Batteries will replace California gas plants as PG&E proposal approved

A proposal by Pacific Gas & Electric (PG&E), one of California’s three main investor-owned utilities (IOUs) to deploy large-scale energy storage to replace peaking natural gas plants has been approved by the state’s regulator.

Last week, the California Public Utilities Commission (CPUC) issued its approval of three capacity contracts and one power purchase agreement (PPA) for 567.5MW of energy storage capacity to be built across four large-scale battery storage systems. Significantly, each will store energy for four hours, making them viable capacity resources to replace gas plants.

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PG&E submitted its proposal to the commission in late June and said the selected projects had been awarded from more than 100 options from around 30 submitted proposals with the solicitation launched to address local voltage issues as well as capacity deficiencies in specific sub-areas of the utility’s service area.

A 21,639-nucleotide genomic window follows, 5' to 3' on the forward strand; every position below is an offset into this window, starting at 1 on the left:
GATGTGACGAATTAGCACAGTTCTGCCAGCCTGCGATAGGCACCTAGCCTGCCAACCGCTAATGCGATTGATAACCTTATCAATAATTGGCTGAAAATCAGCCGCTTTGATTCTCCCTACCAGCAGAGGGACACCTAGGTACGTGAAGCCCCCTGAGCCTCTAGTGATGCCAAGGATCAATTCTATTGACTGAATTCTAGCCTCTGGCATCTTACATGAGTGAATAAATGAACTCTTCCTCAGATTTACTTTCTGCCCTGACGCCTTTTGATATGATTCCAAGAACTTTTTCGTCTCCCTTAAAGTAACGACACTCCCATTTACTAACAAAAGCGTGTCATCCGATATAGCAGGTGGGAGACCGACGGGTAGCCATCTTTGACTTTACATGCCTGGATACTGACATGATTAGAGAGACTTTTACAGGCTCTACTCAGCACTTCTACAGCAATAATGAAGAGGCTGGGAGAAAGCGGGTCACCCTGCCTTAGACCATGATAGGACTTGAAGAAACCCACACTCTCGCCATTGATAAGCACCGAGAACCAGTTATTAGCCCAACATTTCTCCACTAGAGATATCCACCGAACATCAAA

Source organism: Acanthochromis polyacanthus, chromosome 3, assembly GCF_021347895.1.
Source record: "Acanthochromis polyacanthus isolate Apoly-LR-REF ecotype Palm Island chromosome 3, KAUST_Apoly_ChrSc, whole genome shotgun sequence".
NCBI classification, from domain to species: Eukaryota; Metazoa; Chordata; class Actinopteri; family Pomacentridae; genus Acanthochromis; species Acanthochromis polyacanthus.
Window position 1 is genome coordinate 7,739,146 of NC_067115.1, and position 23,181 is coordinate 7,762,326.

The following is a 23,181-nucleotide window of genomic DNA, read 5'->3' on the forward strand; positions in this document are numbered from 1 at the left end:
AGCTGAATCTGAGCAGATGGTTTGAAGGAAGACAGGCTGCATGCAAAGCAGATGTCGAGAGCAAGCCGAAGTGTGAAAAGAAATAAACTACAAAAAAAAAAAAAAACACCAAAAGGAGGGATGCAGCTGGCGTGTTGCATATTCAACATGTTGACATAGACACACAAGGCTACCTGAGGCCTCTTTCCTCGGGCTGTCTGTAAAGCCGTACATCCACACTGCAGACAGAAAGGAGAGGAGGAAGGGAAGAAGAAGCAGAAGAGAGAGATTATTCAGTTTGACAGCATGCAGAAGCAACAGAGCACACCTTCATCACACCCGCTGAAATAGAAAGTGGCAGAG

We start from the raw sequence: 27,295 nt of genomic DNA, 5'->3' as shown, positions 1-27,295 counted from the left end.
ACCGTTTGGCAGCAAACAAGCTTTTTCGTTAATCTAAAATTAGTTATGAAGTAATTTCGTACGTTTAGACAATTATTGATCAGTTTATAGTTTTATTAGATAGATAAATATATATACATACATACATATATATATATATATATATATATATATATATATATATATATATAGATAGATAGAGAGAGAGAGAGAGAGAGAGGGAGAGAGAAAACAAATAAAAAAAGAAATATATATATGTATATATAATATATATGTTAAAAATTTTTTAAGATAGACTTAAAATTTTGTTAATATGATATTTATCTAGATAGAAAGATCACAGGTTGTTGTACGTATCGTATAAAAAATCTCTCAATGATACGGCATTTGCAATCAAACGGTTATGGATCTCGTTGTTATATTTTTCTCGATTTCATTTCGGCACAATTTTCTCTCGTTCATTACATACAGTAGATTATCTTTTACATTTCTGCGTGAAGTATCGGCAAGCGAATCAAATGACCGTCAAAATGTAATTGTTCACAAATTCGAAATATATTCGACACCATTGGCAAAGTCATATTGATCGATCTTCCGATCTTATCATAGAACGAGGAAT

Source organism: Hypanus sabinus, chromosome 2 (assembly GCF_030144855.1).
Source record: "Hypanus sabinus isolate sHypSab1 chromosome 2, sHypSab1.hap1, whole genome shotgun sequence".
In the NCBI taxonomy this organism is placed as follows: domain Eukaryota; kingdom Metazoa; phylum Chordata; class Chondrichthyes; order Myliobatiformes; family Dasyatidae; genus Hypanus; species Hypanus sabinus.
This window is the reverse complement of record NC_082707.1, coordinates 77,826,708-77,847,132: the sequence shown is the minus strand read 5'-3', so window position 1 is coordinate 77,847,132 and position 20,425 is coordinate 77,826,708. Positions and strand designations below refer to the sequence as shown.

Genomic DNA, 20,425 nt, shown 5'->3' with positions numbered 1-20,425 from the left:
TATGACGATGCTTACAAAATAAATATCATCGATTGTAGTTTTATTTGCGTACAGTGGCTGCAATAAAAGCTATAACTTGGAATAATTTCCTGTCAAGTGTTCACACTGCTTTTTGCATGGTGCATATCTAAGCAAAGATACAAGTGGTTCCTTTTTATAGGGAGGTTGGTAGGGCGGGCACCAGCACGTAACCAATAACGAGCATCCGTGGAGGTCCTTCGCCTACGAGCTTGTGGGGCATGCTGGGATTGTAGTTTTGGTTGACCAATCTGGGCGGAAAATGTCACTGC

As reported by Energy-Storage.news at that time, the winning projects will be delivered by Dynegy-Vistra Energy, Hummingbird Energy Storage LLC, Micronoc Inc and Tesla.

The two largest are the Dynegy-Vistra project (300MW / 1,200MWh) and the Tesla (182.5MW / 730MWh). PG&E will own and operate the Tesla system, while capacity from the other three will be purchased by the utility through the aforementioned capacity agreements.

Read more: Energy Storage News

By |2019-03-27T11:01:25+00:00November 24th, 2018|News, Renewable Energy, Reviews, Solar and Battery, Uncategorized, Wind|
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